We’re in the midst of a glorious weeklong celebration of Ananda’s fiftieth anniversary. To make this rejoicing even more wonderful, nine hundred friends from all over the world have joined us. It’s hard to describe the feeling of upliftment and joy: Many people have told us, “It feels like we’re in the astral world here!” Most of the activities are being live-streamed as well as recorded, so do watch them when you can.
On Monday, Jyotish and I gave a class entitled “Fifty Years of Manifesting the Vision of the Masters,” and I want to share with you what I talked about: “How We Did It.”
Receiving the Vision
Before we could manifest the vision, we first had to receive it from Yoganandaji and Swami Kriyananda. And what was that vision? Simply put, it was finding God and building spiritual communities. Through Master’s inner guidance and Swamiji’s example, their vision became our vision.
Accepting the Tapaysa
When Master came to America in 1920, he began thirty years of tapasya (sacrifice or austerity) to fulfill the sacred charge given to him to spread Kriya Yoga in the West. Tirelessly he traveled back and forth across the country to teach people this liberating science.
Similarly, Swami Kriyananda labored unceasingly to create Ananda: traveling, teaching, and writing. Seeing his example, we understood that an all-out effort was needed, both to find God and to create communities. Their tapasya inspired our own.
When we encountered many challenges in starting Ananda’s work in Italy, Swamiji said to the small group of us who were there, “Nothing good was ever created without someone’s tapasya.”
No matter what obstacles came our way in building Ananda, Swamiji showed us how to always remain positive and solution-oriented. After the forest fire burned the community to the ground in 1976, he went on a nationwide tour to spread the message of “world brotherhood colonies” and to draw new members. The tour was a great success in both of these respects.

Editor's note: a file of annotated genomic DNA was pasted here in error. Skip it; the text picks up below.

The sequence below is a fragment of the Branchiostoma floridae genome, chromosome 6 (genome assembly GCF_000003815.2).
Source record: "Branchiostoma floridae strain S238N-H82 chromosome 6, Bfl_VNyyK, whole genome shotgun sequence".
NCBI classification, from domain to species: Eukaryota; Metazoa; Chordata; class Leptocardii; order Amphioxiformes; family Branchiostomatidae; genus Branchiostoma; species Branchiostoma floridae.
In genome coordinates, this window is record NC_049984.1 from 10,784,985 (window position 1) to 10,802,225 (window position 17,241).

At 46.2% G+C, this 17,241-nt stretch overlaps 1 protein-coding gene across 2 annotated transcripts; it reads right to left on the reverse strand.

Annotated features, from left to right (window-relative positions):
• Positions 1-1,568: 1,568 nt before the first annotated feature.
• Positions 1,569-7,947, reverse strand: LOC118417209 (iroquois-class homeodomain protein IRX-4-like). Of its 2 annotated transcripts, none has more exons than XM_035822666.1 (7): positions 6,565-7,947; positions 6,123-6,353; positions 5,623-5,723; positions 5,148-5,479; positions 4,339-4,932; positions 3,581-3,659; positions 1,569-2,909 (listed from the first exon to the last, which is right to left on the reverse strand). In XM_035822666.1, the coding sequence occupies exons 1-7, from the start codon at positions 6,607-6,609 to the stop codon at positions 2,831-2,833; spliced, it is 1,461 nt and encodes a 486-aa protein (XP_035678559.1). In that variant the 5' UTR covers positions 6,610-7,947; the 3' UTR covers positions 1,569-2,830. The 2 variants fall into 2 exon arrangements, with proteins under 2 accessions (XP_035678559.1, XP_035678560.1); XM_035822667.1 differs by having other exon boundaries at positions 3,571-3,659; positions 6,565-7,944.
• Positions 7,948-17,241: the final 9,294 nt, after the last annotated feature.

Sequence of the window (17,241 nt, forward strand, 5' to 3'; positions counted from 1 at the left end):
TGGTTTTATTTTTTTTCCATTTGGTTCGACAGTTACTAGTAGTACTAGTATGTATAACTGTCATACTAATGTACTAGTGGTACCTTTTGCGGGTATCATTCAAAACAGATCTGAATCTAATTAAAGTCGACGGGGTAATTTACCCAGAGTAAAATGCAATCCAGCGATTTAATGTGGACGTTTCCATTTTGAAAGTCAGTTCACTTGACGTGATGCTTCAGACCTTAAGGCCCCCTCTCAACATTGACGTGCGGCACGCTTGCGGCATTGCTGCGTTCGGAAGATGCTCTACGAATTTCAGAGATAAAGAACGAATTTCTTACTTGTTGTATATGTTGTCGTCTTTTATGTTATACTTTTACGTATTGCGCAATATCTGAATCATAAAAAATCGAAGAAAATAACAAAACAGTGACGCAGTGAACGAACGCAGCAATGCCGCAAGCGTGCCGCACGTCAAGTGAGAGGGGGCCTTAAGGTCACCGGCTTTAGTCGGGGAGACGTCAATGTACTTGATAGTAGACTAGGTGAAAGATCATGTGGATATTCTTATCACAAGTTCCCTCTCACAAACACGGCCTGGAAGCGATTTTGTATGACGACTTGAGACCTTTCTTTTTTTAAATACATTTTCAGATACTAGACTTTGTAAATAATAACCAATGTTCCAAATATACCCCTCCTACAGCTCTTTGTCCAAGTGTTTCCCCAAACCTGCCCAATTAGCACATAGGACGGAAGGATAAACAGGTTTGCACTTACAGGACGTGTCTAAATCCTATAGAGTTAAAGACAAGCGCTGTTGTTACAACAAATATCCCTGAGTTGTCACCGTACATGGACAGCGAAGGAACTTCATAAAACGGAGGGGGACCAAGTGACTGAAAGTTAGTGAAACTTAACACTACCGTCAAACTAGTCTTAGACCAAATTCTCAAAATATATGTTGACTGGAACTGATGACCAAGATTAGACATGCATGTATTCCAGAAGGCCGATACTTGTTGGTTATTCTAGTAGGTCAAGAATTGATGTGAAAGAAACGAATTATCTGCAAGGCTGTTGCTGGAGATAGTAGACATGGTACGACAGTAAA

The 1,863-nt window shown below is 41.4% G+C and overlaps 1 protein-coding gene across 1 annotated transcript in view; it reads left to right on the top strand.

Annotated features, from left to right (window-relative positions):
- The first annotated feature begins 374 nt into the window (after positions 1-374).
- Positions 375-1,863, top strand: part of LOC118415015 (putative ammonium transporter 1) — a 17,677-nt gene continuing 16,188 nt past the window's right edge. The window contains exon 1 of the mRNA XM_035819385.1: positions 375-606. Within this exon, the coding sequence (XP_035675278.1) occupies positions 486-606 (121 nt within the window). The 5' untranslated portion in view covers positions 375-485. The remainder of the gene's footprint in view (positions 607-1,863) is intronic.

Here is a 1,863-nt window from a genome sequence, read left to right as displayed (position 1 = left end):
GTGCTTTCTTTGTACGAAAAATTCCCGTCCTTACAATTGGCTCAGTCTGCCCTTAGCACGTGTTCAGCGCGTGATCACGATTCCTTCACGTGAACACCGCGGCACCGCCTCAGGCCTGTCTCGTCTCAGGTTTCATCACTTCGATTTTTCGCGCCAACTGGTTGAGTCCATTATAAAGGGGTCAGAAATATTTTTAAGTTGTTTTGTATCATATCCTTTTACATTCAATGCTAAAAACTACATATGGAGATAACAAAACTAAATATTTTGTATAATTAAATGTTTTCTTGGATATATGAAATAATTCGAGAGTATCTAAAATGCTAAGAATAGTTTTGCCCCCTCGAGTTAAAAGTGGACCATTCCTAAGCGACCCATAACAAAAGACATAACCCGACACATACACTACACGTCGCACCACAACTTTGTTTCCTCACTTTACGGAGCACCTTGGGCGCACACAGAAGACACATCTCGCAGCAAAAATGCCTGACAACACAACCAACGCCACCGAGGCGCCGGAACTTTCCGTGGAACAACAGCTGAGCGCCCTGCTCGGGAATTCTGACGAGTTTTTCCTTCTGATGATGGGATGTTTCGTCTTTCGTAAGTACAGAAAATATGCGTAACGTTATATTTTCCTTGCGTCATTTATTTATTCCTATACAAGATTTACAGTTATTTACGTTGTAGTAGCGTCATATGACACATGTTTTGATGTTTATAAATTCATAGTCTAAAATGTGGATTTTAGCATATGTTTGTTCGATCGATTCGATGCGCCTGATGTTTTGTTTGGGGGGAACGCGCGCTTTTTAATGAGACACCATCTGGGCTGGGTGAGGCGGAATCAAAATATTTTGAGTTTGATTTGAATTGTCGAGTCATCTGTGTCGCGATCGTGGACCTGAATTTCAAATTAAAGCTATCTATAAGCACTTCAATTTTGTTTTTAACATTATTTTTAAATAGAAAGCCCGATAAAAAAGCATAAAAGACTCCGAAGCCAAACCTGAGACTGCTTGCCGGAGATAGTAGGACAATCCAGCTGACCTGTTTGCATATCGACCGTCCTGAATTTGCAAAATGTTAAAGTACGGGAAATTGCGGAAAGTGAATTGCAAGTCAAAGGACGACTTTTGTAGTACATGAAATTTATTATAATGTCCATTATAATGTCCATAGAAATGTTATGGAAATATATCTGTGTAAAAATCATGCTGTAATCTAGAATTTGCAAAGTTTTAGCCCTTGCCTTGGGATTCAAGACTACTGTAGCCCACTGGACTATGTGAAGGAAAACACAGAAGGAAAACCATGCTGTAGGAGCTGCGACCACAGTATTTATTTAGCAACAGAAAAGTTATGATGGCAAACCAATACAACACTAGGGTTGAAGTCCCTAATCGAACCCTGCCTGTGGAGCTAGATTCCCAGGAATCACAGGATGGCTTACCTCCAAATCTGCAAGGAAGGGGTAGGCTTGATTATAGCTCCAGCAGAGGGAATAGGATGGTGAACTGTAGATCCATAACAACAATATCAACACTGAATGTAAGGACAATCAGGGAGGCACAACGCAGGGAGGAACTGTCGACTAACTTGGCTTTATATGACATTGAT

He gave us another example of superconscious living when we were driving up to Lake Tahoe with him one day for a weekend of skiing. As we approached a mountain pass, snow began falling thick and fast. Swamiji was driving, and when he hit the brakes, the car went into a tailspin. Our dizzying ride ended when we crashed into a bus parked on the side of the road. Fortunately, no one was hurt, but our car was totaled.
Swamiji got out of the car, looked up at the bus, and happily exclaimed, “Look, the bus is going to the ski lodge where we’ll be staying.” We unloaded our bags from the car, boarded the bus, and had a great weekend. The moral of the story for your life is: “When you crash into a bus, look to see if it’s going in your direction.”
Summoning the Endurance to Finish the Race
As the years passed, Swamiji didn’t slacken his pace, even though he faced many health challenges. We watched him continue to write, travel, and teach around the world.
In 2003, as he entered his seventy-eighth year, he received a letter from an American couple living in India. They said that Yogananda’s teachings were not being spread in a dynamic way in Master’s homeland, and asked if he could help. Within hours of reading that letter, Swamiji summoned a small but energetic group of us to help start what has now become a thriving, expansive work in that great country.
We need the dedication of a long-distance runner if we would cross the finish line in our search for God.
Supporting One Another
Over the years we have been there for our spiritual family through the joys of life: new marriages, children born, accomplishments, and successes. We have also been there to support one another in times of sorrow: illnesses, setbacks, loss, and death. We have learned in building spiritual communities that everyone is our friend and that no one need stand outside the circle of God’s love.
In our spiritual search, too, without the support of our gurubhais, it would be nearly impossible to keep going — as every one of us who has been at Ananda for very long can testify.
Receiving the Grace of God and Guru
The miracles which have made Ananda possible for fifty years are too numerous to be told here. Throughout all the personal and community tests that we’ve faced, there was always an underlying, calm knowing that through God’s grace everything would turn out right in the end.
So Ananda’s story begins and ends with receiving: “Receiving the Vision” and “Receiving the Grace.” It is the story of individual souls finding God and of groups of souls creating communities to uplift society.
With a heart full of gratitude for these fifty years,